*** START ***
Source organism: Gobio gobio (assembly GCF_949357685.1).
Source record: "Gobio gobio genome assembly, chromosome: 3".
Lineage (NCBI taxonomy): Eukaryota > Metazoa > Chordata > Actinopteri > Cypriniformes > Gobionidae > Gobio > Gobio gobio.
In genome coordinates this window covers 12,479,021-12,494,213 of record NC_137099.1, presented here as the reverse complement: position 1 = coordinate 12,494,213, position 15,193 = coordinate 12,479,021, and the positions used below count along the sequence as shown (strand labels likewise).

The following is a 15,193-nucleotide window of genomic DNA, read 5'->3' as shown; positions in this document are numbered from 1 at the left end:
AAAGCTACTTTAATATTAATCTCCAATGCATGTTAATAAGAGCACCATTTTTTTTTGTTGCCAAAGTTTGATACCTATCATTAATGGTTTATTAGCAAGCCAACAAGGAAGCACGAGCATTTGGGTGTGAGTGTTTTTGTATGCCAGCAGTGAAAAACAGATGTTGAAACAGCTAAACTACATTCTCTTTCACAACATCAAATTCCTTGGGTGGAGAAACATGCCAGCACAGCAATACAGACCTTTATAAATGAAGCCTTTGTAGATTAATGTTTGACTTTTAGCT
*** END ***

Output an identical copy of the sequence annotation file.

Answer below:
Source organism: Gobio gobio (assembly GCF_949357685.1).
Source record: "Gobio gobio genome assembly, chromosome: 3".
Lineage (NCBI taxonomy): Eukaryota > Metazoa > Chordata > Actinopteri > Cypriniformes > Gobionidae > Gobio > Gobio gobio.
In genome coordinates this window covers 12,479,021-12,494,213 of record NC_137099.1, presented here as the reverse complement: position 1 = coordinate 12,494,213, position 15,193 = coordinate 12,479,021, and the positions used below count along the sequence as shown (strand labels likewise).

The following is a 15,193-nucleotide window of genomic DNA, read 5'->3' as shown; positions in this document are numbered from 1 at the left end:
AAAGCTACTTTAATATTAATCTCCAATGCATGTTAATAAGAGCACCATTTTTTTTTGTTGCCAAAGTTTGATACCTATCATTAATGGTTTATTAGCAAGCCAACAAGGAAGCACGAGCATTTGGGTGTGAGTGTTTTTGTATGCCAGCAGTGAAAAACAGATGTTGAAACAGCTAAACTACATTCTCTTTCACAACATCAAATTCCTTGGGTGGAGAAACATGCCAGCACAGCAATACAGACCTTTATAAATGAAGCCTTTGTAGATTAATGTTTGACTTTTAGCT